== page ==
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Identification of CD44 Residues Important for Hyaluronan Binding and Delineation of the Binding Site*

Open AccessPublished:January 02, 1998DOI:https://doi.org/10.1074/jbc.273.1.338
      CD44 is a widely distributed cell surface protein that plays a role in cell adhesion and migration. As a proteoglycan, CD44 is also implicated in growth factor and chemokine binding and presentation. The extracellular region of CD44 is variably spliced, giving rise to multiple CD44 isoforms. All isoforms contain an amino-terminal domain, which is homologous to cartilage link proteins. The cartilage link protein-like domain of CD44 is important for hyaluronan binding. The structure of the link protein domain of TSG-6 has been determined by NMR. Based on this structure, a molecular model of the link-homologous region of CD44 was constructed. This model was used to select residues for site-specific mutagenesis in an effort to identify residues important for ligand binding and to outline the hyaluronan binding site. Twenty-four point mutants were generated and characterized, and eight residues were identified as critical for binding or to support the interaction. In the model, these residues form a coherent surface the location of which approximately corresponds to the carbohydrate binding sites in two functionally unrelated calcium-dependent lectins, mannose-binding protein and E-selectin (CD62E).
      CD44 is a type I transmembrane protein encoded by a gene containing 19 exons (
      • Jackson D.G.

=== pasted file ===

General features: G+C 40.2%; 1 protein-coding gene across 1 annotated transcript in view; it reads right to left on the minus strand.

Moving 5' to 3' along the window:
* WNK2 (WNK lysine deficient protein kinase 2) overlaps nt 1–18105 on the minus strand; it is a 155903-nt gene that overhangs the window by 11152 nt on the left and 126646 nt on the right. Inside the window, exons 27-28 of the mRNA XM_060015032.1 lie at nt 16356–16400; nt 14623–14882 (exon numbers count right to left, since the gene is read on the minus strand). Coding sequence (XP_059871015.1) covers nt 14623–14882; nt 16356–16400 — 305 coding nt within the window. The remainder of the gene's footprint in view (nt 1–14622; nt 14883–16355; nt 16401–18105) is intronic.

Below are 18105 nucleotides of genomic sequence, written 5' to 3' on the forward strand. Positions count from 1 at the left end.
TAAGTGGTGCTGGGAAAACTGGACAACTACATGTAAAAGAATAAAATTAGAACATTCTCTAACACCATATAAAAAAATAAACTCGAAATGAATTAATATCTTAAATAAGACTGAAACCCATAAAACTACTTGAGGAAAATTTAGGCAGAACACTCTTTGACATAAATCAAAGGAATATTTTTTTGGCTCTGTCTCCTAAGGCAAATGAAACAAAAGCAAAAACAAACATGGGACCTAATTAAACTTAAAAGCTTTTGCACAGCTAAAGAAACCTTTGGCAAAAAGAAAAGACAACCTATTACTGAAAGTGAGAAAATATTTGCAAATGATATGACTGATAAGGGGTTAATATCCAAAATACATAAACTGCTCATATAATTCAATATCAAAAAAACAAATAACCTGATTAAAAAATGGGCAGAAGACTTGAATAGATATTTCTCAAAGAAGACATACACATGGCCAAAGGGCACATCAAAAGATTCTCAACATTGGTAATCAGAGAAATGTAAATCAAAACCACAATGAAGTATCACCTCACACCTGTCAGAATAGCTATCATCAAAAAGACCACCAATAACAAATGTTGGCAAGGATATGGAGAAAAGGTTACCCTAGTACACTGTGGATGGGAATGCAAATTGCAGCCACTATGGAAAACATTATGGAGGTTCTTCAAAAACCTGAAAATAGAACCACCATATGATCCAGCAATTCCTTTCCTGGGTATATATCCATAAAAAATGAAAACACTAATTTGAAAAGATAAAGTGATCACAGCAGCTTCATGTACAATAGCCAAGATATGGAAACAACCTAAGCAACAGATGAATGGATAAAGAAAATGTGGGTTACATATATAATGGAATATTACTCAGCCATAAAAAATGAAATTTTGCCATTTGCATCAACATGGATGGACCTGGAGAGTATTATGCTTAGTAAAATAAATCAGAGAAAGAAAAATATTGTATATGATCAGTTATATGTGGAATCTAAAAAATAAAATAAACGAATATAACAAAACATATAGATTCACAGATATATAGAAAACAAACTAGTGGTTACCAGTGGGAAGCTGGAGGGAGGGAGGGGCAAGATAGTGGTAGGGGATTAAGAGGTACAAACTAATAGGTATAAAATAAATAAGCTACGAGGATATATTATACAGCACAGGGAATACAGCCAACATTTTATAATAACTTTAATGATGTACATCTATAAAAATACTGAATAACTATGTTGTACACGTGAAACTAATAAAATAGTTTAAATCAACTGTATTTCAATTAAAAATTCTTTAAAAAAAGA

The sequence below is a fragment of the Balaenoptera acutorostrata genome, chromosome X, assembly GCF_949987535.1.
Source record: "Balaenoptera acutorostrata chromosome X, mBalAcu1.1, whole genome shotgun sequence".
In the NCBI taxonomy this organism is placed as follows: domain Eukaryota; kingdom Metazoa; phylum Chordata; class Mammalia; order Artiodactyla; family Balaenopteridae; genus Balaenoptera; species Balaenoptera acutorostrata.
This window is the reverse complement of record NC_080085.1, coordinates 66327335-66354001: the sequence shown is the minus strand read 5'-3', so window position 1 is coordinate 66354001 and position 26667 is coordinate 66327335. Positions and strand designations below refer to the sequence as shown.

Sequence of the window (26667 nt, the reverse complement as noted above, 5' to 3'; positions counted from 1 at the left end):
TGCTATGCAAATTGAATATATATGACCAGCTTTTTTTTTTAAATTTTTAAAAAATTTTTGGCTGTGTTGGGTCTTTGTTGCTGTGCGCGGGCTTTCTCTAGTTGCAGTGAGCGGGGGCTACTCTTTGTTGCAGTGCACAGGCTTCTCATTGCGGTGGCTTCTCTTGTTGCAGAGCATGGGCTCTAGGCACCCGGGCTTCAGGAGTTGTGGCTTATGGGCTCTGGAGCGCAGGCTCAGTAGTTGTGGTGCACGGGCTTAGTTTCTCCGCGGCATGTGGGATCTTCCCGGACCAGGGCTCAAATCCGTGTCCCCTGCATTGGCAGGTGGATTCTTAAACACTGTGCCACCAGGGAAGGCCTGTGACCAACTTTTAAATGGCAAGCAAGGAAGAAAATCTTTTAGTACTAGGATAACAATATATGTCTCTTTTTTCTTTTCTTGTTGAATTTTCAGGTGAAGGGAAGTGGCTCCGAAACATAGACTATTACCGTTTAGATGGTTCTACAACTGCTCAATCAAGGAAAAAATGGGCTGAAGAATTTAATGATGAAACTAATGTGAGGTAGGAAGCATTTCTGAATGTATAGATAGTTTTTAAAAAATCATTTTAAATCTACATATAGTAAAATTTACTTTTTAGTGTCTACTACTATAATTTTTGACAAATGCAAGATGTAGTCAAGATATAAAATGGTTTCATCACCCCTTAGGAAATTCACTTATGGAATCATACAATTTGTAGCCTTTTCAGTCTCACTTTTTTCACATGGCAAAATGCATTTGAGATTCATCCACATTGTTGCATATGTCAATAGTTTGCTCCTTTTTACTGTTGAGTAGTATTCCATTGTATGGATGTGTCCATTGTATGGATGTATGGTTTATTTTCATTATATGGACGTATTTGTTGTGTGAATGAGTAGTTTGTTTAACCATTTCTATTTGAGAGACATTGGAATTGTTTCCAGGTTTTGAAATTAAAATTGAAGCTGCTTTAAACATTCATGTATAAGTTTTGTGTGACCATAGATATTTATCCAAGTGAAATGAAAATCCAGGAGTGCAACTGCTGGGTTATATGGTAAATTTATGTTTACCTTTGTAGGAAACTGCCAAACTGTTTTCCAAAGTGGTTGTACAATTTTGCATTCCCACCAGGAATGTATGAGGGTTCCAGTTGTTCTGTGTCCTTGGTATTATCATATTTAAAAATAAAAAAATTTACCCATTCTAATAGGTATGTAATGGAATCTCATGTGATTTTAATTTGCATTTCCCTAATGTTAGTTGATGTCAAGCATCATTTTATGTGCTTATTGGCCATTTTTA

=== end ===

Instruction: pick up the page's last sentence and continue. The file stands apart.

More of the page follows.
• Buckley J.
      • Bell J.I.
      ,
      • Screaton G.R.
      • Bell M.V.
      • Jackson D.G.
      • Cornelis F.B.
      • Gerth U.
      • Bell J.I.
      ). Ten of these exons are variably spliced (V1–V10), giving rise to multiple CD44 isoforms. All CD44 isoforms contain at their amino terminus a domain of ∼100 residues, which is homologous to cartilage link protein domains (
      • Stamenkovic I.
      • Amiot M.
      • Pesando J.M.
      • Seed B.
      ,
      • Goldstein L.A.
      • Zhou D.F.
      • Picker L.S.
      • Minty C.N.
      • Bargatze R.F.
      • Ding J.F.
      • Butcher E.C.
      ). The link homology domain of CD44 has been implicated in the hyaluronan (HA)
      The abbreviations used are: HA, hyaluronan; HS, heparan sulfate; mAb, monoclonal antibody; MBP, mannose-binding protein; PBS, phosphate-buffered saline; ELISA, enzyme-linked immunosorbent assay; HRP, horseradish peroxidase.
      1The abbreviations used are: HA, hyaluronan; HS, heparan sulfate; mAb, monoclonal antibody; MBP, mannose-binding protein; PBS, phosphate-buffered saline; ELISA, enzyme-linked immunosorbent assay; HRP, horseradish peroxidase.
      binding activity of CD44 (
      • Aruffo A.
      • Stamenkovic I.
      • Melnick M.
      • Underhilll C.B.
      • Seed B.
      ,
      • Culty M.
      • Miyake K.
      • Kincade P.W.
      • Silorski E.
      • Butcher E.C.
      • Underhilll C.
      ). In different CD44 isoforms, polypeptides encoded by the variably spliced exons are inserted following exon E5. The functional relevance of different CD44 isoforms is still under investigation, but the following observations have been made. (a) Inclusion of exon V3 results in the modification of CD44 with heparan sulfate (HS) added to an SGSG site contained in this exon (